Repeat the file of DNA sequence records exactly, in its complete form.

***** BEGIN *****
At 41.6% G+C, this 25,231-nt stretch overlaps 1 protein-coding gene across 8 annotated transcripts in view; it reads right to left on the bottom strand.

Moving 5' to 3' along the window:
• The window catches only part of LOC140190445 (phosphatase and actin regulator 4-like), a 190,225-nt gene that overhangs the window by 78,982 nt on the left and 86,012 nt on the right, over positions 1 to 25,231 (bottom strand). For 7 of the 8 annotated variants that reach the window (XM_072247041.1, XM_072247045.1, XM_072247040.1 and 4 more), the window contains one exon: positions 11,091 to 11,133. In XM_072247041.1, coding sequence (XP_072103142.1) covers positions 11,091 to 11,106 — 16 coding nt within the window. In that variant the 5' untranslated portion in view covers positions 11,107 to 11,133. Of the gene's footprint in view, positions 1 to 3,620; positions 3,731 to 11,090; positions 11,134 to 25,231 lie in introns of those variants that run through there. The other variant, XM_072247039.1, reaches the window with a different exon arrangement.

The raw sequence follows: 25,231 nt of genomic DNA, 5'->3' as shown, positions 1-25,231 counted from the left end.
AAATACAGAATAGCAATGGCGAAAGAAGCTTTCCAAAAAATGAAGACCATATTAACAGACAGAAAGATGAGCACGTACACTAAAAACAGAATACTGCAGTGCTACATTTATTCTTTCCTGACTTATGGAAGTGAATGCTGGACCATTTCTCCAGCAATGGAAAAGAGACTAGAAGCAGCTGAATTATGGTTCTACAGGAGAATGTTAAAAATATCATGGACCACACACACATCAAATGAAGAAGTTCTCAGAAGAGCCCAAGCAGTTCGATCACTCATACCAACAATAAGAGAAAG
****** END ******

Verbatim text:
At 41.6% G+C, this 25,231-nt stretch overlaps 1 protein-coding gene across 8 annotated transcripts in view; it reads right to left on the bottom strand.

Moving 5' to 3' along the window:
• The window catches only part of LOC140190445 (phosphatase and actin regulator 4-like), a 190,225-nt gene that overhangs the window by 78,982 nt on the left and 86,012 nt on the right, over positions 1 to 25,231 (bottom strand). For 7 of the 8 annotated variants that reach the window (XM_072247041.1, XM_072247045.1, XM_072247040.1 and 4 more), the window contains one exon: positions 11,091 to 11,133. In XM_072247041.1, coding sequence (XP_072103142.1) covers positions 11,091 to 11,106 — 16 coding nt within the window. In that variant the 5' untranslated portion in view covers positions 11,107 to 11,133. Of the gene's footprint in view, positions 1 to 3,620; positions 3,731 to 11,090; positions 11,134 to 25,231 lie in introns of those variants that run through there. The other variant, XM_072247039.1, reaches the window with a different exon arrangement.

The raw sequence follows: 25,231 nt of genomic DNA, 5'->3' as shown, positions 1-25,231 counted from the left end.
AAATACAGAATAGCAATGGCGAAAGAAGCTTTCCAAAAAATGAAGACCATATTAACAGACAGAAAGATGAGCACGTACACTAAAAACAGAATACTGCAGTGCTACATTTATTCTTTCCTGACTTATGGAAGTGAATGCTGGACCATTTCTCCAGCAATGGAAAAGAGACTAGAAGCAGCTGAATTATGGTTCTACAGGAGAATGTTAAAAATATCATGGACCACACACACATCAAATGAAGAAGTTCTCAGAAGAGCCCAAGCAGTTCGATCACTCATACCAACAATAAGAGAAAG